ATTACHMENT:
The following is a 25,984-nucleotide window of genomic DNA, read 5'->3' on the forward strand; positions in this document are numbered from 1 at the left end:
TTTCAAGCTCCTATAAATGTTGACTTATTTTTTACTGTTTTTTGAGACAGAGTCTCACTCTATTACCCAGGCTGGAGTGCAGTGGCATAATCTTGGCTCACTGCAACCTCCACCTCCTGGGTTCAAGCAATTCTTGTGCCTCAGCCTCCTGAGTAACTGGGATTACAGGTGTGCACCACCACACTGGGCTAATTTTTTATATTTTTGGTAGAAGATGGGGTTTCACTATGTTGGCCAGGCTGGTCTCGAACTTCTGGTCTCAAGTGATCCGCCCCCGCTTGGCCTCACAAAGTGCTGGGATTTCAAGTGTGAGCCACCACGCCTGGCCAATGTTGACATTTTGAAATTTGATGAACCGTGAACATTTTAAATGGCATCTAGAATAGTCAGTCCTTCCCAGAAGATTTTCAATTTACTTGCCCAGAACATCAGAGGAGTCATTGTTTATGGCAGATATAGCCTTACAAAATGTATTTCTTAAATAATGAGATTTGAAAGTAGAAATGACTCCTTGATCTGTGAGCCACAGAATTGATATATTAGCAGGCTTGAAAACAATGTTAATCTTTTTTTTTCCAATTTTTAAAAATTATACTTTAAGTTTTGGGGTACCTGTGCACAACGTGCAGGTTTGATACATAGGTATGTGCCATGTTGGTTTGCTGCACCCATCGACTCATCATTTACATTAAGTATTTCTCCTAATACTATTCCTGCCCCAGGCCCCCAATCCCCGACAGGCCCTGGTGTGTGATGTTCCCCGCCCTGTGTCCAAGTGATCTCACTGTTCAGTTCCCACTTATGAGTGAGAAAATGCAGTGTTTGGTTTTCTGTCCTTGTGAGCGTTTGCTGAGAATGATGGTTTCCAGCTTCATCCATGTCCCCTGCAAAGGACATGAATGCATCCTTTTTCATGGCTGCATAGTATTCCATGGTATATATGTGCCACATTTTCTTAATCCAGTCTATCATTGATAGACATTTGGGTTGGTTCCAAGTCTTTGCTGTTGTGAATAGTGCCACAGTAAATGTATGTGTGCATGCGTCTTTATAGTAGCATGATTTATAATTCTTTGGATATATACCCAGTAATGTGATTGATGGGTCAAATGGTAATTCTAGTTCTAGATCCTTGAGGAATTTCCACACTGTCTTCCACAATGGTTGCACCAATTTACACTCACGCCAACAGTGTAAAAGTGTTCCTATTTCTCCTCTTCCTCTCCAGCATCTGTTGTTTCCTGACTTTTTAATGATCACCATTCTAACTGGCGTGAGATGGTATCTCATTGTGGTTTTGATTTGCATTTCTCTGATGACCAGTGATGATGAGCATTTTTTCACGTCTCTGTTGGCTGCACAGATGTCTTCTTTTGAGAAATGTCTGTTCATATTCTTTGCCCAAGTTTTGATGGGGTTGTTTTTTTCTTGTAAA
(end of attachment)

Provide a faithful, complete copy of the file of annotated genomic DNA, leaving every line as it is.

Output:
The following is a 25,984-nucleotide window of genomic DNA, read 5'->3' on the forward strand; positions in this document are numbered from 1 at the left end:
TTTCAAGCTCCTATAAATGTTGACTTATTTTTTACTGTTTTTTGAGACAGAGTCTCACTCTATTACCCAGGCTGGAGTGCAGTGGCATAATCTTGGCTCACTGCAACCTCCACCTCCTGGGTTCAAGCAATTCTTGTGCCTCAGCCTCCTGAGTAACTGGGATTACAGGTGTGCACCACCACACTGGGCTAATTTTTTATATTTTTGGTAGAAGATGGGGTTTCACTATGTTGGCCAGGCTGGTCTCGAACTTCTGGTCTCAAGTGATCCGCCCCCGCTTGGCCTCACAAAGTGCTGGGATTTCAAGTGTGAGCCACCACGCCTGGCCAATGTTGACATTTTGAAATTTGATGAACCGTGAACATTTTAAATGGCATCTAGAATAGTCAGTCCTTCCCAGAAGATTTTCAATTTACTTGCCCAGAACATCAGAGGAGTCATTGTTTATGGCAGATATAGCCTTACAAAATGTATTTCTTAAATAATGAGATTTGAAAGTAGAAATGACTCCTTGATCTGTGAGCCACAGAATTGATATATTAGCAGGCTTGAAAACAATGTTAATCTTTTTTTTTCCAATTTTTAAAAATTATACTTTAAGTTTTGGGGTACCTGTGCACAACGTGCAGGTTTGATACATAGGTATGTGCCATGTTGGTTTGCTGCACCCATCGACTCATCATTTACATTAAGTATTTCTCCTAATACTATTCCTGCCCCAGGCCCCCAATCCCCGACAGGCCCTGGTGTGTGATGTTCCCCGCCCTGTGTCCAAGTGATCTCACTGTTCAGTTCCCACTTATGAGTGAGAAAATGCAGTGTTTGGTTTTCTGTCCTTGTGAGCGTTTGCTGAGAATGATGGTTTCCAGCTTCATCCATGTCCCCTGCAAAGGACATGAATGCATCCTTTTTCATGGCTGCATAGTATTCCATGGTATATATGTGCCACATTTTCTTAATCCAGTCTATCATTGATAGACATTTGGGTTGGTTCCAAGTCTTTGCTGTTGTGAATAGTGCCACAGTAAATGTATGTGTGCATGCGTCTTTATAGTAGCATGATTTATAATTCTTTGGATATATACCCAGTAATGTGATTGATGGGTCAAATGGTAATTCTAGTTCTAGATCCTTGAGGAATTTCCACACTGTCTTCCACAATGGTTGCACCAATTTACACTCACGCCAACAGTGTAAAAGTGTTCCTATTTCTCCTCTTCCTCTCCAGCATCTGTTGTTTCCTGACTTTTTAATGATCACCATTCTAACTGGCGTGAGATGGTATCTCATTGTGGTTTTGATTTGCATTTCTCTGATGACCAGTGATGATGAGCATTTTTTCACGTCTCTGTTGGCTGCACAGATGTCTTCTTTTGAGAAATGTCTGTTCATATTCTTTGCCCAAGTTTTGATGGGGTTGTTTTTTTCTTGTAAA